MERCED — Teenie Matlock, a UC Merced founding faculty member and professor of cognitive science, has been appointed to fill the McClatchy Chair in Communications at the university.
McClatchy is the country's third largest newspaper corporation and is the parent company of the Sun-Star. A few years back, the company donated $500,000 to UC Merced for the creation of the endowed chair.
"I'm very honored to be acknowledged in this way," Matlock said. "It means a lot to me and my family since I grew up in Mariposa and McClatchy news sources were important. We would rely on newspapers from the Valley to keep us informed of what was happening in the Valley, the state and the world."
Matlock left Stanford University to join UC Merced in 2004. This is not the first endowed chair at the university, according to Scott Hernandez-Jason, UC Merced spokesman.
The endowment is to acknowledge an outstanding researcher in a media-related field and to support research on communications, according to a news release.
Robert Weil, vice president for operations for McClatchy and Peter Tira, communications director for McClatchy, didn't return interview requests.
Matlock's research looks at a various communications issues. Some of it examines language, news and understanding, especially word meaning, she said.
Among her research projects, she studies how the written word affects people.
For example, last year she published a study about how the grammar in a political message can influence how people will think about how a person is electable, she said. "The way a political message is written, even at the level of grammar, can dramatically influence people's options about whether or not a politician is electable," she said.
One study, which she plans to publish later this year, looks at how people describe a car accident. What the study shows is that the way you ask the questions dramatically influences how people describe what they saw, she said. "Grammar plays an important role in shaping how we think and talk about events that we perceive important events in the world," she said.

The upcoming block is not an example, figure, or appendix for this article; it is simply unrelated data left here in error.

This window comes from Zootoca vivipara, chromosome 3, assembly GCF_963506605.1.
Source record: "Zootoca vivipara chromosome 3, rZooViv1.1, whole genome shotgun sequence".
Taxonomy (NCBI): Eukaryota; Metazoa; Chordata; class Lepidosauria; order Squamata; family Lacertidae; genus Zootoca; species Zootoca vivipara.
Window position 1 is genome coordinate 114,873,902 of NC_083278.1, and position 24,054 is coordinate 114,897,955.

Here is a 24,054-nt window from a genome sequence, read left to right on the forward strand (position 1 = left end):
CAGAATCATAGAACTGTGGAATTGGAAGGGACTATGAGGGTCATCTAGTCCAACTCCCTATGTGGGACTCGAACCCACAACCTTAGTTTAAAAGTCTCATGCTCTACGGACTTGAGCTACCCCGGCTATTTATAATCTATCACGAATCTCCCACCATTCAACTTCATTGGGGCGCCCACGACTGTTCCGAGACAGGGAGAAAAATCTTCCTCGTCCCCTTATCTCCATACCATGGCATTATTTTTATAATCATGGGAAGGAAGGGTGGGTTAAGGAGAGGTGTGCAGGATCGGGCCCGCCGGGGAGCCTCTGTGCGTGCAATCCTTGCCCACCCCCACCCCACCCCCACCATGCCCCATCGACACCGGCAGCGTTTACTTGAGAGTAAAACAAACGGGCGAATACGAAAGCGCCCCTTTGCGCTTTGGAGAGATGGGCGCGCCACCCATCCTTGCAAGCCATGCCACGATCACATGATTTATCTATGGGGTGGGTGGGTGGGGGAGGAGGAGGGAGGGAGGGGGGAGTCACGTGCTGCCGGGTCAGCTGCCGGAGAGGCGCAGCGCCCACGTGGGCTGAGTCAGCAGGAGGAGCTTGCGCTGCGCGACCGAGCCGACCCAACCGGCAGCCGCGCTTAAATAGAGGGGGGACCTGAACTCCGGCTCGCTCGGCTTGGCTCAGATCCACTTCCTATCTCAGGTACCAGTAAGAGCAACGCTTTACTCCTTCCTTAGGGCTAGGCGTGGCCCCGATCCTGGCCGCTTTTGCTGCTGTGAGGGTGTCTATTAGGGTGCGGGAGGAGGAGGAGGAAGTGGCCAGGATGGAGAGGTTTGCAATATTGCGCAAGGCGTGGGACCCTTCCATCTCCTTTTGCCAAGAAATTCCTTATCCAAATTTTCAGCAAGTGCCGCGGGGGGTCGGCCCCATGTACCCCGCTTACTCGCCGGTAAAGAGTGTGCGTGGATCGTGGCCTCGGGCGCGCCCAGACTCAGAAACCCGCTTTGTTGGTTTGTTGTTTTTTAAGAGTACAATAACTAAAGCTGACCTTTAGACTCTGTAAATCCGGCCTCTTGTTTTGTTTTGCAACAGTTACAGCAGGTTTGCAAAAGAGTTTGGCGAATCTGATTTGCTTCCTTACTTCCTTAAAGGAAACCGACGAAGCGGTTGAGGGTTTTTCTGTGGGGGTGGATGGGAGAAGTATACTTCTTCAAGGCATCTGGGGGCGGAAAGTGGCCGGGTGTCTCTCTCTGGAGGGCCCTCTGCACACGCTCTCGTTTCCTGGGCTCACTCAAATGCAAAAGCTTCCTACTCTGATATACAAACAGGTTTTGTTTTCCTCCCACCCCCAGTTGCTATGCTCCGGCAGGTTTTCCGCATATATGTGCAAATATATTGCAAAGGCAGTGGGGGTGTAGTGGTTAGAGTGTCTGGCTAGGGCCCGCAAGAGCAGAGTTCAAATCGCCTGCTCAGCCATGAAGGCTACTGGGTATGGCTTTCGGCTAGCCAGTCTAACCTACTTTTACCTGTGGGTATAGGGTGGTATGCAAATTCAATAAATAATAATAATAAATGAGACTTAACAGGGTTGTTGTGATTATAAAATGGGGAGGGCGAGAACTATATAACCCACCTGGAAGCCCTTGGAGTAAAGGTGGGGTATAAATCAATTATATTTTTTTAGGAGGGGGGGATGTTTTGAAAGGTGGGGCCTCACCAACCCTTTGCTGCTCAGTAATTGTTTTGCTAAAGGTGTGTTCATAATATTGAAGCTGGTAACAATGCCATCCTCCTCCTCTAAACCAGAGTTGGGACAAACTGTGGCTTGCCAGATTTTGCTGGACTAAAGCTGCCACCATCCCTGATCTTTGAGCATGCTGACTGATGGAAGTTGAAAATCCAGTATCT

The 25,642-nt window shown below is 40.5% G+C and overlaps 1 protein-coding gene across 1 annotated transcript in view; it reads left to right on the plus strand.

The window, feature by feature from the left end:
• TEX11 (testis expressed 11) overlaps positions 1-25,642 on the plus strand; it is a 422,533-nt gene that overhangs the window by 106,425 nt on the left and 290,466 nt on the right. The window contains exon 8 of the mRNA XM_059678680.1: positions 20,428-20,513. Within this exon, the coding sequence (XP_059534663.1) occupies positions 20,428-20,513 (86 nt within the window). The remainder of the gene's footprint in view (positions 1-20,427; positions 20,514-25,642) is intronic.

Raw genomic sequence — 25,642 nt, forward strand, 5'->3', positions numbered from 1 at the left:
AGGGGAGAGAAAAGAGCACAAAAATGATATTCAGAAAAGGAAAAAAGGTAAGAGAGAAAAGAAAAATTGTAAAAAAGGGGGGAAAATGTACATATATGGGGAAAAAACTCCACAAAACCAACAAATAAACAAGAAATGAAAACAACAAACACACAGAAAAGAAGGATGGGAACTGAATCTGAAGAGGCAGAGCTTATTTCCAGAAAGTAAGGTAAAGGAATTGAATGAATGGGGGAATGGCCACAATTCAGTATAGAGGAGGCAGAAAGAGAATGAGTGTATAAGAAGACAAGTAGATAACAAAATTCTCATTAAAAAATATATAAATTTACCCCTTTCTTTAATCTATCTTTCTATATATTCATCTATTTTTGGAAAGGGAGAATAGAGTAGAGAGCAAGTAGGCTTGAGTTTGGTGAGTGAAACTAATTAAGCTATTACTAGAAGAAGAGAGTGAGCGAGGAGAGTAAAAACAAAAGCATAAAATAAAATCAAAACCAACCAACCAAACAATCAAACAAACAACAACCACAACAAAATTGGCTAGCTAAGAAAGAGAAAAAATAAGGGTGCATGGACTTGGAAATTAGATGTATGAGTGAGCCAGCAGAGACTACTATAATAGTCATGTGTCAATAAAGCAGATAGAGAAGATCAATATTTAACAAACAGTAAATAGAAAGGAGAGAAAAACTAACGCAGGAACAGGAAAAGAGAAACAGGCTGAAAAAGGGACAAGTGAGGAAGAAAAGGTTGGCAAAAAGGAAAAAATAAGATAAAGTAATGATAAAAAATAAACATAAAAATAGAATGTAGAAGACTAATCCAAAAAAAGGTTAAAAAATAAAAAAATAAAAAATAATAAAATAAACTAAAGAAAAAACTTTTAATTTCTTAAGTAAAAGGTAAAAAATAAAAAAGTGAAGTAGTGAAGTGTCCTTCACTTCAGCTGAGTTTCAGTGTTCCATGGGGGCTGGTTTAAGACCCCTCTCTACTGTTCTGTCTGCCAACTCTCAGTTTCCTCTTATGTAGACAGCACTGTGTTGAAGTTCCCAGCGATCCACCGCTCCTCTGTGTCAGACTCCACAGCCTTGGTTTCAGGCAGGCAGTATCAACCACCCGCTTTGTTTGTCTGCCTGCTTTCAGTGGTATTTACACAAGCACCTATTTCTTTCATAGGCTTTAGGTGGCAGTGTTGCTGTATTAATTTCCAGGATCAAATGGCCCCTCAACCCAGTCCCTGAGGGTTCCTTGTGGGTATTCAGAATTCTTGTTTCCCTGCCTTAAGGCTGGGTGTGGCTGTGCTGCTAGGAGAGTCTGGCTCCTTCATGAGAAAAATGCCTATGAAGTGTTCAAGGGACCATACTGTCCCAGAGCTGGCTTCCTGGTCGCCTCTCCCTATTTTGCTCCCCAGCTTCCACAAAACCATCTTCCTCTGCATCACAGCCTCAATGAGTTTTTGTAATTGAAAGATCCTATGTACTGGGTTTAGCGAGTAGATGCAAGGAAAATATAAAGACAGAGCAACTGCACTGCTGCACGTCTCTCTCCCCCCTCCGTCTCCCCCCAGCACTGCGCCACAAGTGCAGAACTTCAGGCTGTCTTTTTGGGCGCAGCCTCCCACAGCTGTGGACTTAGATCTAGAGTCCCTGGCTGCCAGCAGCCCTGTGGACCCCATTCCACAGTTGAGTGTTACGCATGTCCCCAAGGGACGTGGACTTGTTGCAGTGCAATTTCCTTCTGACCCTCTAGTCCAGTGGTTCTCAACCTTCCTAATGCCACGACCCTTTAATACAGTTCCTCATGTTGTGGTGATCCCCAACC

A number of doctoral and undergraduate students work with Matlock at the university's Interactive Cognition Lab. The endowment will help continue to advance her research. "This will open the door to even more opportunities to study communications in a real-world context," she said.
In the next few years, she may explore the area of doctor-patient communication, she said.
When Matlock first came to UC Merced, she wanted to create a world-class cognitive science department, which is an emerging interdisciplinary field that combines linguistics, neuroscience, philosophy, psychology and computer science to study the mind, brain, behavior and communication, she said. "It was a right move, because now we have one of the best departments," she said.
Overall, she said, she excited to have received the distinguished recognition. She was the first one in her family to go to college.
Matlock said she hopes her story will influence other local youth to go to college, and that they'll realize the difference it can make.
Reporter Yesenia Amaro can be reached at (209) 385-2482 or firstname.lastname@example.org.